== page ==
the other 200ish packages I'm confident were not responsible. If anyone can clear any of the remaining suspects please do.
The point I was trying to make when I started this thread was that there are a small group of features frequently being broken for a not insignificant number of users and if packages that could be doing the damage where set to require a more assertive update process they could be deferred until users have time to get it right life would be sweeter.
Since some of your loss was usb mounting etc, you may have missed a package to consider [udev].
[2011-10-19 22:39] ATTENTION UDEV: [2011-10-19 22:39] ---------- [2011-10-19 22:39] We now use upstream rules for assigning devices to the 'disk', 'optical', [2011-10-19 22:39] 'scanner' and 'video' groups. Beware of any changes. [2011-10-19 22:39] -- [2011-10-19 22:39] We no longer create symlinks from /dev/<dev> to /dev/<dev>0. [2011-10-19 22:39] -- [2011-10-19 22:39] For security reasons, we no longer add devices to the 'storage' group. Use [2011-10-19 22:39] udisks and friends, or add custom rules to /etc/udev.d/rules/, if you want [2011-10-19 22:39] this functionality back.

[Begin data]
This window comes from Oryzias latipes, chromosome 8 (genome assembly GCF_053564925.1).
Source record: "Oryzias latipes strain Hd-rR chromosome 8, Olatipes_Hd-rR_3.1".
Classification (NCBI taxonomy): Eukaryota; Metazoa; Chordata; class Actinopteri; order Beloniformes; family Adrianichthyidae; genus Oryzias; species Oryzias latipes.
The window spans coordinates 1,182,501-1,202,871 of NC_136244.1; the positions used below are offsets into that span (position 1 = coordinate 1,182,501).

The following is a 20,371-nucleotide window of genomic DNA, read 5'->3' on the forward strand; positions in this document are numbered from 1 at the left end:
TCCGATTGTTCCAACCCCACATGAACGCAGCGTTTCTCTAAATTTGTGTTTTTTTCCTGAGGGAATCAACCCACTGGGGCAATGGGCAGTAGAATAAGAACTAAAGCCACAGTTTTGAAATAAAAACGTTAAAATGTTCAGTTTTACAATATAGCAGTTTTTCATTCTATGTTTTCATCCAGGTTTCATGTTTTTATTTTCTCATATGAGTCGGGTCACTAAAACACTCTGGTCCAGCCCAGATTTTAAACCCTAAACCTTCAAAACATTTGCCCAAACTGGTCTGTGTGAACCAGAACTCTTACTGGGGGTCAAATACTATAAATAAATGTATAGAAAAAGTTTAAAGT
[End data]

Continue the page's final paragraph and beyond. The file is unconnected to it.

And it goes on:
The message above is from my pacman.log. It clearly notes there were changes made to the way things were handled by udev and those rules were changed to match the "upstream rules". That makes Arch closer to the other distros. There are times when moving closer to upstream causes problems and complaints because it changes/modifies the Arch Way. However the Arch Way of KISS, Keep It Simple Stupid - where I come from, still works the best.
About shutting down from the desktop, view this page in the Arch wiki ( https://wiki.archlinux.org/index.php/Allow_Users_to_Shutdown ). It gives different ways to make this work.
I have to agree with Oon-Ee Ng, Dwight Schauer and others who make the point about updating. You have to update more often than every three weeks otherwise you're asking for a broken system.
I disagree with your statement "I did make a mistake when I chose Arch". You just have to accept not everything is set up to hold ones hand like Debian and its' spawn. With Arch I can fix a broken system without reinstalling. I'm currently running a system where I blew the pacman database away and recovered from it thanks to the Arch Way and the Arch wiki. Dis'ing Arch for these types of errors is just wrong. I've seen plenty of comments around the web about the Arch Wiki being the best place to find information.
Please don't complain when the answers you get aren't the ones you want, try to use them to work through your problems.
-- Life's fun when your sick and psychotic!